India’s youth want jobs, not Gadkari’s question “Where are the jobs?”

India has fallen from ‘Tryst with destiny’ to a tryst with pakoda and paan. PM Modi is devoid of a vision and mission which the youth of India desperately desire from its top leader

IANS Photo
IANS Photo

SN Sahu

The jobless and, in fact, job-less growth plaguing the Indian economy and frustrating the aspirational younger generation of the much acclaimed youthful India was best expressed by the Union Minister Shri Nitin Gadkari when he said on August 5, 2018, that there are hardly any job available for youth and, therefore, what is the meaning of demand for reservation of jobs being made by Marathas in Maharashtra.

The stark reality of absence of jobs admitted by the Union Minister constitutes an indictment of the claim made by Prime Minister Modi during campaign for general elections in 2014 that his Government would create one crore jobs every year. Lack of jobs was evident from the chilling explanation given by the Chief Minister of Rajasthan that the lynchings are taking place because people have no employment and livelihood opportunities. Such justification of lynchings is quite unacceptable. There is lack of jobs caused by demonetisation, which has to a great extent harmed the small and medium enterprises and resulted in the loss of jobs.

Youngsters are being asked to sell pakoda and paan

The hype by the Government that India has become the sixth largest economy in the world replacing France seems to be an exercise which only looks at the size of the economy and loses sight of its failure in preventing starvation deaths, creating jobs and offering livelihood opportunities to the millions of youth who constitute the mainstay of the demographic dividend for the country.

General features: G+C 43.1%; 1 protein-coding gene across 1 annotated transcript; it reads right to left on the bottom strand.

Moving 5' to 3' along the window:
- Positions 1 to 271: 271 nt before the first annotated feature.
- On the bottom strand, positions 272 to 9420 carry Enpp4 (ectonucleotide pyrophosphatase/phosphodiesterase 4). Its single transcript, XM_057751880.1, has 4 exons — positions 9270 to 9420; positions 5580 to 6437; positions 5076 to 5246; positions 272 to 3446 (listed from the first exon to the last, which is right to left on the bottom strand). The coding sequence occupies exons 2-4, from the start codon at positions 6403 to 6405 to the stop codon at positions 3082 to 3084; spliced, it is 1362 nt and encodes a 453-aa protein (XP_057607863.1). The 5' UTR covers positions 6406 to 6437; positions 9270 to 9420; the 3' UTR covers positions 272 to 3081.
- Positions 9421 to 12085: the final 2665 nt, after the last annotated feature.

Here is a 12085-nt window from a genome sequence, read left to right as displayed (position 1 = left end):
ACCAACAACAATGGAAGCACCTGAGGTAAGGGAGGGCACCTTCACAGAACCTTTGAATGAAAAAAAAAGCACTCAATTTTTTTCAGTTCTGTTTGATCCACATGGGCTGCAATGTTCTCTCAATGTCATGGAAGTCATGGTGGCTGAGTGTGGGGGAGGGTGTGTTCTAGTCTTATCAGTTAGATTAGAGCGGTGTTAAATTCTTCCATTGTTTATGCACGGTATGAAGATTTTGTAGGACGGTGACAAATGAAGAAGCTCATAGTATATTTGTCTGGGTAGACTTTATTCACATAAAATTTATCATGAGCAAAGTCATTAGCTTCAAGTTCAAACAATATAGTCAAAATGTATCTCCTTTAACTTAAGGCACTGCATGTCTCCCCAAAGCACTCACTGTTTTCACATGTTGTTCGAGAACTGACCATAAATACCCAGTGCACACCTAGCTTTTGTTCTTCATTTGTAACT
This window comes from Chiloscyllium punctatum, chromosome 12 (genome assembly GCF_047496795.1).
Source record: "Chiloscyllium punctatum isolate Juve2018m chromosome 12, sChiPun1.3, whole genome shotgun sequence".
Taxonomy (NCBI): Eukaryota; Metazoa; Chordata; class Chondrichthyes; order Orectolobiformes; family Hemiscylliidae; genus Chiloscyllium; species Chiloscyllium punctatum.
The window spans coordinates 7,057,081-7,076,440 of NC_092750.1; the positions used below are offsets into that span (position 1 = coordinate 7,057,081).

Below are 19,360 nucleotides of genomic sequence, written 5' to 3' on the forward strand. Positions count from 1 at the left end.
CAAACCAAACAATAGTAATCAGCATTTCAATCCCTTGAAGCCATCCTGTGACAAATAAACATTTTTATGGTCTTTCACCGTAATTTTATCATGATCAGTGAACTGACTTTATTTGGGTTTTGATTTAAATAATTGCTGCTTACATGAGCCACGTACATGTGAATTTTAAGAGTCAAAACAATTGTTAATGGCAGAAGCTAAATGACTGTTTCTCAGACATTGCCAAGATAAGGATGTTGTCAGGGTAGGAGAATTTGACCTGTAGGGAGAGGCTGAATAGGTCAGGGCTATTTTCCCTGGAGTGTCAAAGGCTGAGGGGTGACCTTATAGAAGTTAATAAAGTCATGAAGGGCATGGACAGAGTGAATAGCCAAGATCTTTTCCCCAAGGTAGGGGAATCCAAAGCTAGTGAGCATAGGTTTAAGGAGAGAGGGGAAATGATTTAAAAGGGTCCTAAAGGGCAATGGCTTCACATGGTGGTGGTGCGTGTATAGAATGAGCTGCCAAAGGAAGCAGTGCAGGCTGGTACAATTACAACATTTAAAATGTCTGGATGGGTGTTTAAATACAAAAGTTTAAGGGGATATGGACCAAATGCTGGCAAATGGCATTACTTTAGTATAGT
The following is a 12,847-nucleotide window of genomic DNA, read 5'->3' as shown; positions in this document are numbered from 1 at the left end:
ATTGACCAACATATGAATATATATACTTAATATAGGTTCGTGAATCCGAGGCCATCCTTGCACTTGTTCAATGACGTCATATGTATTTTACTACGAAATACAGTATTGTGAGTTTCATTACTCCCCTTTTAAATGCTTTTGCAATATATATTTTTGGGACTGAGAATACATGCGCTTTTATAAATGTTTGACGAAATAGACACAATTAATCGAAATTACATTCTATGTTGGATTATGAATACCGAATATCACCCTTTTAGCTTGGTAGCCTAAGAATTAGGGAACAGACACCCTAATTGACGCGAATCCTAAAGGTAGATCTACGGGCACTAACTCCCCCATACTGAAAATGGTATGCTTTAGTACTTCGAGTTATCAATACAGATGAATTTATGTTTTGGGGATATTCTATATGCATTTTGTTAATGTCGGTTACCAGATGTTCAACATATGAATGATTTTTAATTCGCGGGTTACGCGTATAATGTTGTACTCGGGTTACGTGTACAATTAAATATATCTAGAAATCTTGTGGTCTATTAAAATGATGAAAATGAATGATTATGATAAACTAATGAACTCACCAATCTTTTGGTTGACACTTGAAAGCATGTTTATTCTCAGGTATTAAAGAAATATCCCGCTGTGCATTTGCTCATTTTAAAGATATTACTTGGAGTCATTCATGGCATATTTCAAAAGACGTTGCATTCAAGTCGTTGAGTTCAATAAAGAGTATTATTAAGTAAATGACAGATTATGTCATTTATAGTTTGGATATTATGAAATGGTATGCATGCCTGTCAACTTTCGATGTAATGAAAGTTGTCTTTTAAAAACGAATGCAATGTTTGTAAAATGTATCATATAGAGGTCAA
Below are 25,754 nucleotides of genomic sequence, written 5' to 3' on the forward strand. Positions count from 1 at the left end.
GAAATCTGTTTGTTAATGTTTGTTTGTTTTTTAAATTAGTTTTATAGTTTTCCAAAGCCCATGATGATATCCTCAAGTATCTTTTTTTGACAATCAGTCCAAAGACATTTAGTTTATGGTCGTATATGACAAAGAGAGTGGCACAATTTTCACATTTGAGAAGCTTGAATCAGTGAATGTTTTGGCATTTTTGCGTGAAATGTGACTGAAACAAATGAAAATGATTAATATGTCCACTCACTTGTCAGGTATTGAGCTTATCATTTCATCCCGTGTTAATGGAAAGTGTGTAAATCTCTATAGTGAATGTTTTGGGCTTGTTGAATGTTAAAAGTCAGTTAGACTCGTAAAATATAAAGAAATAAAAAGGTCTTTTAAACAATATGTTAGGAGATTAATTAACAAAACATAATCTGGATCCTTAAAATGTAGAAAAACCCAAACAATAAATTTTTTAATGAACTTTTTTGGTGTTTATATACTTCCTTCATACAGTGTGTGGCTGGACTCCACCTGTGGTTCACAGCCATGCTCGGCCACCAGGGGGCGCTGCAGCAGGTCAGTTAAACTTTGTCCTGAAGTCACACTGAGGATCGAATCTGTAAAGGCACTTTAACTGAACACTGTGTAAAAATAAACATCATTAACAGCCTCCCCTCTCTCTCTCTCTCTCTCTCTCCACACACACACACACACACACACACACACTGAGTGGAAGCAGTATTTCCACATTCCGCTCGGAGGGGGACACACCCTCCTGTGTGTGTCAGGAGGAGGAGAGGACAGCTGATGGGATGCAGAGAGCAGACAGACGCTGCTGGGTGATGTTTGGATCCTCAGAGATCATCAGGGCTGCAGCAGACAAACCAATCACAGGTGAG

The restlessness of India youth for getting access to jobs which are secure and can fetch an adequate income for them is hardly understood by the present ruling leadership with sensitivity, care and urgency which it deserves. It was best represented by the Prime Minister himself when confronted with a question of his promise of creating one crore jobs has been fulfilled or not, replied that the fellow who sells Pakoda outside TV studio should be counted as an employed person who often does not figure in the statistics of the Government showing the people with jobs. It was a shocking reply by a Prime Minister who in the 21st century India is placing before the aspirational youth of India the example of a pakoda maker as the role model of an employed person who should be emulated. This is quite contrary to the definition of a job given by the International Labour Organisation.

When the youth remainsin the forefront in building the twenty first century India they look for acaring economy and economy which would fulfill their aspirations. We cannot doso by asking, “Where are the jobs?” when they agitate and affirmtheir legitimate demands as citizens of this country. The Government mustpositively respond by creating employment opportunities

India's fall from Tryst with destiny to tryst with pakoda and paan

When India got independence on August 15, 1947, its literacy rate was 15%, life expectancy 27 years and widespread poverty and backwardness came in the way of nation building. In the face of such intractable challenges, the first Prime Minister of India, Jawaharlal Nehru, provided exemplary leadership in tuning the whole country to what he called "tryst with destiny." It galvanised the whole nation and constitutes a beckoning call of all time to come to take India to its glorious position based on the strength of its human resources, scientific and technological capability and spiritual wisdom.

Prime Minister Modi's "tryst with pakoda" in contrast to Prime Minister Nehru's "Tryst with Destiny" is devoid of a larger vision and mission which the youth of India so desperately desire from its top leader heading the government.

It is all the more shocking that the president of BJP, Amit Shah, said in the Rajya Sabha that it would be better to prepare pakoda and sell them than to remain unemployed. The failure of such leaders in steering the economy of the nation to create jobs as was promised by them is an act of betrayal.